Pics Or It Didn’t Happen

Is Photography Even a Healthy Pastime? Considering Susan Sontag’s ‘On Photography’

Is Photography Even a Healthy Pastime? Considering Susan Sontag’s ‘On Photography’

New Susan Sontag Documentary Sheds Light on Her Love Affair with Images

Regarding Susan Sontag, now completed, aims to paint a portrait of the revered woman in a way that is both empathetic and honest, that reveals the living, breathing woman behind those courageous and incisive words. While Sontag’s legacy lies in words, it was the images that so captivated her and drew from her such fertile ideas.

From Annie Leibovitz: Life, and Death, Examined

NYT:

In 1998 Ms. Sontag received a diagnosis of cancer, from which she recovered. Ms. Leibovitz took several months off to be with her. There are photographs of that period too, of Ms. Sontag receiving chemotherapy, having her hair cut. “You know, one doesn’t stop seeing,” Ms. Leibovitz said, when asked about her impulse to photograph illness. “One doesn’t stop framing. It doesn’t turn off and turn on. It’s on all the time.” In the middle of her Caesarean in 2001 she reached up with a camera to try to shoot the birth of her daughter, Sarah, over the curtain suspended across her midriff. “They’re all totally out of focus and terrible,” she laughed.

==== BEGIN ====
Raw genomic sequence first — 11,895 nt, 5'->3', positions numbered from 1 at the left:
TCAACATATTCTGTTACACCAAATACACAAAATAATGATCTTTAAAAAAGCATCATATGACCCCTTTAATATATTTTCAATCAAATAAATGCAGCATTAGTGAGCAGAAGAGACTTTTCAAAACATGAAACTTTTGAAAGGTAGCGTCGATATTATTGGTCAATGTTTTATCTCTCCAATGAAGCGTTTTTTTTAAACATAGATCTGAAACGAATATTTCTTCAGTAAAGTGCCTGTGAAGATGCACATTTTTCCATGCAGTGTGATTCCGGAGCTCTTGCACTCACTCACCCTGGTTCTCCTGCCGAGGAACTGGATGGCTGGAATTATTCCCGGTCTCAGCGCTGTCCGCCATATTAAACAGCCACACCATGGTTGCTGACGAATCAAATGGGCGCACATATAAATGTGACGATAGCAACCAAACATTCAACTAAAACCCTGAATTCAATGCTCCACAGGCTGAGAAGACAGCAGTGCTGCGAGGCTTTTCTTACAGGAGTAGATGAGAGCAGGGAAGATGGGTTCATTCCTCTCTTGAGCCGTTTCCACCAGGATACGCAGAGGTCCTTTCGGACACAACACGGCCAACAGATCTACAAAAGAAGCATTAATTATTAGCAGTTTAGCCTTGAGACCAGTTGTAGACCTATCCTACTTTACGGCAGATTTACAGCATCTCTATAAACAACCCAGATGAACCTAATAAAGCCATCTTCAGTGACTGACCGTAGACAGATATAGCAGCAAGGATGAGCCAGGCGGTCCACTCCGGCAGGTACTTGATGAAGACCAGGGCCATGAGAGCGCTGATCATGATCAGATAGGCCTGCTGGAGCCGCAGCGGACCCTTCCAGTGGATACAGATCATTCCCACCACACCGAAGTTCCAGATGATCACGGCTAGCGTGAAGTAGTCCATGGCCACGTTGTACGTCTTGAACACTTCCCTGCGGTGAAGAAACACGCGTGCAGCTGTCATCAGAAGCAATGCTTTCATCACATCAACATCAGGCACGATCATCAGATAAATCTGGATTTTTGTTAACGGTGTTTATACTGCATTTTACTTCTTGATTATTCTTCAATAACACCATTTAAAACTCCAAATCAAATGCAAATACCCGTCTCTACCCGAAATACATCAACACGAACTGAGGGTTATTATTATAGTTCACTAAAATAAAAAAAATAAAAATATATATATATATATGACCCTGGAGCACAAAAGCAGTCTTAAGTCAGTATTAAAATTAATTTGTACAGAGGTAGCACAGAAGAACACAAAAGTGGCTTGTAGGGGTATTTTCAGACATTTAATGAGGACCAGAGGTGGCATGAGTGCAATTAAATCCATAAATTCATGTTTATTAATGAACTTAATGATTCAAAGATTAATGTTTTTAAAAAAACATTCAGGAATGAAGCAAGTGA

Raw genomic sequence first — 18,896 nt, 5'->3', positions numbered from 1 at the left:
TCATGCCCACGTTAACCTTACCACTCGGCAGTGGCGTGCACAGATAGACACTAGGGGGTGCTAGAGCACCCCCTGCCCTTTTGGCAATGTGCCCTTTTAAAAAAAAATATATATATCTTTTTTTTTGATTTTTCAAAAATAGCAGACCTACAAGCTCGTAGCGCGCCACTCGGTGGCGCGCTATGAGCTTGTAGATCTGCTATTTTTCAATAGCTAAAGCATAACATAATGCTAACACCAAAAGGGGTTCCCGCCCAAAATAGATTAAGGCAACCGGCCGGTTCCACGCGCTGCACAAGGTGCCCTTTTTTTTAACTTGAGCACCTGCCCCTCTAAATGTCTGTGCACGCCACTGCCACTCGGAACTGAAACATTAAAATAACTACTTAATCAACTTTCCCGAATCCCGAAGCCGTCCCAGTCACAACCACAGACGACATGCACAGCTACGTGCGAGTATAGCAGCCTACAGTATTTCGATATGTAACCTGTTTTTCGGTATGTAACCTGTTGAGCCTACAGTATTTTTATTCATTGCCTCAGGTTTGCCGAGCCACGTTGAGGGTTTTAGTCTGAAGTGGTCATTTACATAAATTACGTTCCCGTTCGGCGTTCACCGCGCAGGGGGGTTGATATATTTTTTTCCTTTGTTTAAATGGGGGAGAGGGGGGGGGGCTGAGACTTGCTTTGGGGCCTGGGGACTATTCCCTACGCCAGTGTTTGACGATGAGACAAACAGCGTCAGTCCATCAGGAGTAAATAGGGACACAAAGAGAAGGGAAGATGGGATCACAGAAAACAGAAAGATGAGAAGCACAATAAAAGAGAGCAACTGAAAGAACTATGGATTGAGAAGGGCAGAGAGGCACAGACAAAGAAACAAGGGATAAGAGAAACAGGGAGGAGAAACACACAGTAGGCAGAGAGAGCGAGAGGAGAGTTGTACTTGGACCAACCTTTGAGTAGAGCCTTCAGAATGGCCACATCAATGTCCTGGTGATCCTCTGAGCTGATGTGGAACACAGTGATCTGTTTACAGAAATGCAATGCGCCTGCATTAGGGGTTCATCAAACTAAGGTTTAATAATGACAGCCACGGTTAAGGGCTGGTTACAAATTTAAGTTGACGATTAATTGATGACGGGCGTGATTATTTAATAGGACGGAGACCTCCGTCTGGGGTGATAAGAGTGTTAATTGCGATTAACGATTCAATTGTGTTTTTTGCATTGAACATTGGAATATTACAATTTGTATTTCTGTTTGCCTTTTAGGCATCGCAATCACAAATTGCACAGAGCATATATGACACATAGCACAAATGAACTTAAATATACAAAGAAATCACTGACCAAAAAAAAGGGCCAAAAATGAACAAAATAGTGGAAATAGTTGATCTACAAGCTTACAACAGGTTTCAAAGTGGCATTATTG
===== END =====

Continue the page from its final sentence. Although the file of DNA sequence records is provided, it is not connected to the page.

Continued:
She photographed her father after his death in 2005. He was 91, had lung cancer and had driven a car until a week before. He died at home in bed, with hospice care, in his wife’s arms. The family kept his body in the bedroom all day, as children and, later, a rabbi arrived. Ms. Leibovitz photographed him there, his head on a flowered pillowcase, in pajamas with dark piping. “You find yourself reverting to what you know,” she said. “It’s almost like a protection of some kind. You go back into yourself. You don’t really know quite what you’re doing. I didn’t really analyze it. I felt driven to do it.”
She said, “My father was so beautiful lying there.”

Here.